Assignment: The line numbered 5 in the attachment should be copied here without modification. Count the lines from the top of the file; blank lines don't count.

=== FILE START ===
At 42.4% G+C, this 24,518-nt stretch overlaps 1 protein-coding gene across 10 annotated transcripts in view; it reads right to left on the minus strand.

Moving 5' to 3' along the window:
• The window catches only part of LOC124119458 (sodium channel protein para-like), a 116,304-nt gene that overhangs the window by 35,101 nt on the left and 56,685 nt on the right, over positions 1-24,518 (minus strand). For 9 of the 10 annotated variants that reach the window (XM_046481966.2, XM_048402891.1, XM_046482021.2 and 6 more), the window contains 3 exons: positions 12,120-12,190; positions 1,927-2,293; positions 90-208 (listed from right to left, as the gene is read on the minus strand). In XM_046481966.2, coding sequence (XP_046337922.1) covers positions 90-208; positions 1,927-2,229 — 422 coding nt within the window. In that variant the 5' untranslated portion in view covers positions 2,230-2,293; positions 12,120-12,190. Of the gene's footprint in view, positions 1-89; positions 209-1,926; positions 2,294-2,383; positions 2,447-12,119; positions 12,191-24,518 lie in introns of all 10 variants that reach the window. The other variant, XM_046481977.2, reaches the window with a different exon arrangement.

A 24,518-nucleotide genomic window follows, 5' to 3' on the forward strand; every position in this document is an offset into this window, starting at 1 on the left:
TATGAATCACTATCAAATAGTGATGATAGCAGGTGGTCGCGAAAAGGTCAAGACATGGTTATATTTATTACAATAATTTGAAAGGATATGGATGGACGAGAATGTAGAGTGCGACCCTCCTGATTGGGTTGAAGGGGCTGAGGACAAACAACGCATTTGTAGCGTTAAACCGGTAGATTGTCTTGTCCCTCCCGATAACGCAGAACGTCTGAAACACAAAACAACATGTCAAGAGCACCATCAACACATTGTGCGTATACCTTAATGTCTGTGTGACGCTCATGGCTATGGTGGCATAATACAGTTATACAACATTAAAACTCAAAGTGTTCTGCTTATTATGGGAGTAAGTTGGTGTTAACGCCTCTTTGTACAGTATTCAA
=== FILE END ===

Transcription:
TATGAATCACTATCAAATAGTGATGATAGCAGGTGGTCGCGAAAAGGTCAAGACATGGTTATATTTATTACAATAATTTGAAAGGATATGGATGGACGAGAATGTAGAGTGCGACCCTCCTGATTGGGTTGAAGGGGCTGAGGACAAACAACGCATTTGTAGCGTTAAACCGGTAGATTGTCTTGTCCCTCCCGATAACGCAGAACGTCTGAAACACAAAACAACATGTCAAGAGCACCATCAACACATTGTGCGTATACCTTAATGTCTGTGTGACGCTCATGGCTATGGTGGCATAATACAGTTATACAACATTAAAACTCAAAGTGTTCTGCTTATTATGGGAGTAAGTTGGTGTTAACGCCTCTTTGTACAGTATTCAA